20. 20. Figure 16 – Consumers paying per KB/MB Figure 17 – Dissatisfaction on priceIn the US and the UK, pay per use pricing models have almost completely been replaced by bundles or ‘all you caneat’ packages. In Brazil however, over a third of all consumers is still paying per KB/MB (figure 16). In addition,another 32% is on a package with restrictions, where they have to pay extra if they exceed their limits. As a result,around 70% of Brazilian users have a subscription that penalizes use in some way.The restrictive nature of the pricing models translates into significant dissatisfaction on price. In Brazil pricingdissatisfaction stands at 45%, which is one and a half times the US level and more than twice as high compared tothe UK (Figure 17). The pricing models in Brazil not only create a barrier to stimulate traffic consumption, they alsoconstrain further mobile broadband penetration. As mobile broadband is the only option to access the internet formany Brazilians the need for the service is very high. This represents a great opportunity to grab market share byoperators willing to introduce pricing models which will stimulate consumers more to start using the service. Service usage – frequency vs. videoMobile broadband proves to be part of everyday life in all markets when looking at frequency of use (figure 18). Even though Brazil has the lowest number of mobile broadband users accessing the service at least ones a week (62%), they are not that far behind the US (70%) and the UK (77%). The difference between users accessing the service on a daily basis is even lower, with approximately 50% of US and Brazilian consumers accessing the service on a daily basis, behind the UK with 58% of daily users. The high frequency of use by Brazilian consumers is probably related to the fact that the majority of users only accesses the internet via mobile broadband. This will also include more family and household usage with multiple people using a single mobile broadband Figure 18 – Using the service > once a week connection. 20 Seizing the Opportunity in Mobile broadband Consumer perception of mobile broadband in Brazil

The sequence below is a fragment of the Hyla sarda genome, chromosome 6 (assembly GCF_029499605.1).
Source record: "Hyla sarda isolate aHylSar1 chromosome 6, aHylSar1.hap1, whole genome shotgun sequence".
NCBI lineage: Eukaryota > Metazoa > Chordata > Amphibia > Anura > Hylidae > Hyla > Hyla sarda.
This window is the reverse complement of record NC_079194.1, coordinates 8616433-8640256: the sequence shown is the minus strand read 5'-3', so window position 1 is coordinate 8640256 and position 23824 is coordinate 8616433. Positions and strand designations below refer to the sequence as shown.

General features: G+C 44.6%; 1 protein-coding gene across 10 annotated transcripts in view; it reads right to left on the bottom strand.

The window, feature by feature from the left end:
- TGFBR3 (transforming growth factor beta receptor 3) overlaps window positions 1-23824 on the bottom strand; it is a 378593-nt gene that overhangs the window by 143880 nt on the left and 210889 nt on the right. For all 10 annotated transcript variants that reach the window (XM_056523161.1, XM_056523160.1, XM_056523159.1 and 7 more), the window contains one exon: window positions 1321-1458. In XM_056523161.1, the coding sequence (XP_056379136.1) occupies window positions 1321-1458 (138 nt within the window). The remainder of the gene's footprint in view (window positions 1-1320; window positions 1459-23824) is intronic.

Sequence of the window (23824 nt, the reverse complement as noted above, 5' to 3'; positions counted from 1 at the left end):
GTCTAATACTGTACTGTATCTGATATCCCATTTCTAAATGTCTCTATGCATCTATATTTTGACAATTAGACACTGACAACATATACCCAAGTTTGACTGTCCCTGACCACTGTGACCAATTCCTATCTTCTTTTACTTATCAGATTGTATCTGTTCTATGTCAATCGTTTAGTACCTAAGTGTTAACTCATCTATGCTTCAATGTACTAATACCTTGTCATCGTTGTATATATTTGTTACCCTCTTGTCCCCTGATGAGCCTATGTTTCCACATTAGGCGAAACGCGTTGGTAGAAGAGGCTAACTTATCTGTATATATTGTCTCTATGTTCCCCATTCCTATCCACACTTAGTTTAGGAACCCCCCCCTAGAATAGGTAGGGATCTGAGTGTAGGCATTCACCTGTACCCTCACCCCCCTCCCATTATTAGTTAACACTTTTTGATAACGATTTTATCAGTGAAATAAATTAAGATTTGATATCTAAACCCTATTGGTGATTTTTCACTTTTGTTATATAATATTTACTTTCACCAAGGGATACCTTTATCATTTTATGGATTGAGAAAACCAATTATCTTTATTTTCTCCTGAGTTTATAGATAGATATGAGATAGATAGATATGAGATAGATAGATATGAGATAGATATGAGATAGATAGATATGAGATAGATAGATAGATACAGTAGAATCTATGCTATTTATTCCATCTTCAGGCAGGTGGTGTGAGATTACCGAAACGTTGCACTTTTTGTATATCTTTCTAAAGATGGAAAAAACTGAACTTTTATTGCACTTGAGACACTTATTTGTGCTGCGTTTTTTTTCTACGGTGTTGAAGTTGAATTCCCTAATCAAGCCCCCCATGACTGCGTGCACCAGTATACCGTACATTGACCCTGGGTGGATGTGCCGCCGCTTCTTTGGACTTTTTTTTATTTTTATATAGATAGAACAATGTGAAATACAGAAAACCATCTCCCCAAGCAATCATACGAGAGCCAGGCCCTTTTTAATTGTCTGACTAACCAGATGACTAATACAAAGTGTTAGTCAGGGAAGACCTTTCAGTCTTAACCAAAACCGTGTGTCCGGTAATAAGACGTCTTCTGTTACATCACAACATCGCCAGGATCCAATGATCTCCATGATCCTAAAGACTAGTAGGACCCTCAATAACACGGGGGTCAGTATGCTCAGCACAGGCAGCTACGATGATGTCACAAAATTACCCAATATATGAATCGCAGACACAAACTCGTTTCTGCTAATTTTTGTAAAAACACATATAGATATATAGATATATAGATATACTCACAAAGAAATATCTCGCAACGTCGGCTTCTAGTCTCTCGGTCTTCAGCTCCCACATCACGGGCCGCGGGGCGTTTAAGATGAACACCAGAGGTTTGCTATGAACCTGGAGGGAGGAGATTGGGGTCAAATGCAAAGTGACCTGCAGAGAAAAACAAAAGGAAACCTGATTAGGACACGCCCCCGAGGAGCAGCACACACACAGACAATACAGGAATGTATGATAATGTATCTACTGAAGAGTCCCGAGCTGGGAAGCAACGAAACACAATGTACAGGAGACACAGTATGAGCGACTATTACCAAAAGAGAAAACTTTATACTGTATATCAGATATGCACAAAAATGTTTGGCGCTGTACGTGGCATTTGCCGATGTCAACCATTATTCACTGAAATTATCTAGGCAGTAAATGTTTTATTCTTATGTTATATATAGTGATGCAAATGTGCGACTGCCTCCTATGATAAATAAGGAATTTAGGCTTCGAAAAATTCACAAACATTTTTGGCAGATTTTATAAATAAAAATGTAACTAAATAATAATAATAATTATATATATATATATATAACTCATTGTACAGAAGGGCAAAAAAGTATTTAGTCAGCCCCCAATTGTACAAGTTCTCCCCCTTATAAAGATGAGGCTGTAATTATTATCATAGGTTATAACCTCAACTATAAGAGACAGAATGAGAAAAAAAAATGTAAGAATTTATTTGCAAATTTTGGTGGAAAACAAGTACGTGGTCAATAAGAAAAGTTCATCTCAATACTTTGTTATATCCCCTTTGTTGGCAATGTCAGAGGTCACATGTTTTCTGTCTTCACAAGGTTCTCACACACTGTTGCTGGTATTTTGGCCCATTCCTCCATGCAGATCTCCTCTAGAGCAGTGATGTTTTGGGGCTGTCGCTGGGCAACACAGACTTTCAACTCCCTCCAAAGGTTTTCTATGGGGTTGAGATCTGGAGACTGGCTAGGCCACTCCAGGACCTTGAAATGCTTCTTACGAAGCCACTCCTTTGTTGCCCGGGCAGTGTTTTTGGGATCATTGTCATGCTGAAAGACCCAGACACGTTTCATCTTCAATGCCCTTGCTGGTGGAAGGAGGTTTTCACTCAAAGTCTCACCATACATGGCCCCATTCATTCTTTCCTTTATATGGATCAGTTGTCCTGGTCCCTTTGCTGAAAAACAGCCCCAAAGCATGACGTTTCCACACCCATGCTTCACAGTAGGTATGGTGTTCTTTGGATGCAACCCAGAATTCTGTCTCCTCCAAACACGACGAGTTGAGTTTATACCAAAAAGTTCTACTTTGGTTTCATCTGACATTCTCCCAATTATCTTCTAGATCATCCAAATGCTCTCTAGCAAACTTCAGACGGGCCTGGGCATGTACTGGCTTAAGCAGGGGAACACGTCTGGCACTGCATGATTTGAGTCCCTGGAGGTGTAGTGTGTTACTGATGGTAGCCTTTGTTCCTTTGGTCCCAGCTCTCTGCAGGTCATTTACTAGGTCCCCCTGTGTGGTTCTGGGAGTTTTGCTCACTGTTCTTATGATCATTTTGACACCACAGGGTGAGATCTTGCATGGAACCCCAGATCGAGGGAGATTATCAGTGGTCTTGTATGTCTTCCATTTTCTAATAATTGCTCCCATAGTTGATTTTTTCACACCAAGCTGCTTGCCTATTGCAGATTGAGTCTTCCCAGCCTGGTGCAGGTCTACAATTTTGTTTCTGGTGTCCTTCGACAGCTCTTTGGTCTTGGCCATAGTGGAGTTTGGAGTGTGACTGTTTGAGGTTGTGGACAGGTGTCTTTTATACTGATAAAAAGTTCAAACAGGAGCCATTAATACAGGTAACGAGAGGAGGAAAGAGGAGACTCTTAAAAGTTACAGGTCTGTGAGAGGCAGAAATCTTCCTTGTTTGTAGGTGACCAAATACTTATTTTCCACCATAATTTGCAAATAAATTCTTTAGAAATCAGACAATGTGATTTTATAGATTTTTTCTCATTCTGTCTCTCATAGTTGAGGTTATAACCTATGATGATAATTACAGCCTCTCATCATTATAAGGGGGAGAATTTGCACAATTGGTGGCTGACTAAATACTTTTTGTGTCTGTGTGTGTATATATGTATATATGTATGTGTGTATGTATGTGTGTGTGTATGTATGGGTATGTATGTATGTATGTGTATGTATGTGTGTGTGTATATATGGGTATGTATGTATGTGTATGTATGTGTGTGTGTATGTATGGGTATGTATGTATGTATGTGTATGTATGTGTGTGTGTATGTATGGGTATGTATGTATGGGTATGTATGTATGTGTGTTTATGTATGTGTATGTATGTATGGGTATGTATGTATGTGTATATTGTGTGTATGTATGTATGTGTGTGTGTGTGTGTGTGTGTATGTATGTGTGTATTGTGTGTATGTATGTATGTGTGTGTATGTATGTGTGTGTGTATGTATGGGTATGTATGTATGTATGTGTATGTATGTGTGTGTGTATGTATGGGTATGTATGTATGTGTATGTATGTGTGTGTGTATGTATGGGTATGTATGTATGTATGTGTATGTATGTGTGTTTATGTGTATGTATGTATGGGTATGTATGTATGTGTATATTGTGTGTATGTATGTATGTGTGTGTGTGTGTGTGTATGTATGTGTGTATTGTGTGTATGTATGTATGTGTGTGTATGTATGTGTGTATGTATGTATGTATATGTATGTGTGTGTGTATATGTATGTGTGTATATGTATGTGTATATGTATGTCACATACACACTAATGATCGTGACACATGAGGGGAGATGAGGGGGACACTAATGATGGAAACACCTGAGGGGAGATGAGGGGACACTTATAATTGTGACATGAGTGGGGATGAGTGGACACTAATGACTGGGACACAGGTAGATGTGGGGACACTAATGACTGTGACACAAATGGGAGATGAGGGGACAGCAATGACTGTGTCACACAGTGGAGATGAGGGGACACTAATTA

21. 21. Streaming video including services such as YouTube, is becoming more popular every day and is predicted togenerate over two thirds of all mobile broadband traffic in 2014. In the US, already 49% of mobile broadbandsubscribers are watching videos (figure 19). For the UK this is 36%. In Brazil however, only 26% of mobilebroadband subscribers watch video. Of these users, only11% frequently watch video and 15% state they watch itsporadically. This doesn’t come as a surprise with themajority of Brazilian consumers either on a per KB/MBpackage or on a restricted package, which prevents themfrom using high bandwidth applications like video. So eventhough Brazilian consumers are frequent users, they are notconsuming the same data volumes as their counterparts in Figure 19 – Video Usersthe US and the UK. Quality of Experience – a challenge throughout the lifecycleIn Section 4 we discussed that Brazilian consumers are already faced with significant Quality of Experience issuesregarding the core service, with speed, reliability and coverage causing the majority of problems. As these issuesare occurring at mobile broadband penetration levels below 5%, and well before the exponential traffic explosion,a comparison with mature markets can provide useful insights how Quality of Experience issues develop duringthe Mobile broadband lifecycle.Even with the previously outlined QoE issues, consumer dissatisfaction on core service aspects is lower in Brazil than in mature markets (figure 20). UK consumers are on40% 37% Speed average the most dissatisfied about the core service. Of the 33% Reliability core service aspects, speed is by far the biggest cause of30% 27% 27% consumer dissatisfaction in the US (33%) and in the UK 26% 27% 21% 21% Coverage (37%). Reliability is the leading cause of consumer20% 21% dissatisfaction in Brazil (27%), closely followed by speed (26%).10% Despite investments of billions of dollars in network expansions and upgrades, consumers in the US en the UK 0% Bra US UK are still faced with significant problems in core service Figure 20 – Dissatisfaction about core service aspects performance. It is clear from these numbers that Quality of Experience will increasingly become an important issue forconsumers and operators. Although networks will become more powerful and able to handle more traffic andconcurrent users, pure network investment alone will not prove enough to avoid this upward curve. With trafficgrowing exponentially and consumers becoming more critical as the service matures, operators will need to demore to maintain, let alone improve quality of experience.The challenge to operators is therefore to do more in addition to rolling out state of the art telecoms networks.The next section will explore the avenues operators can take to seize the opportunity and make the most out oftheir investments. 21 Seizing the Opportunity in Mobile broadband Consumer perception of mobile broadband in Brazil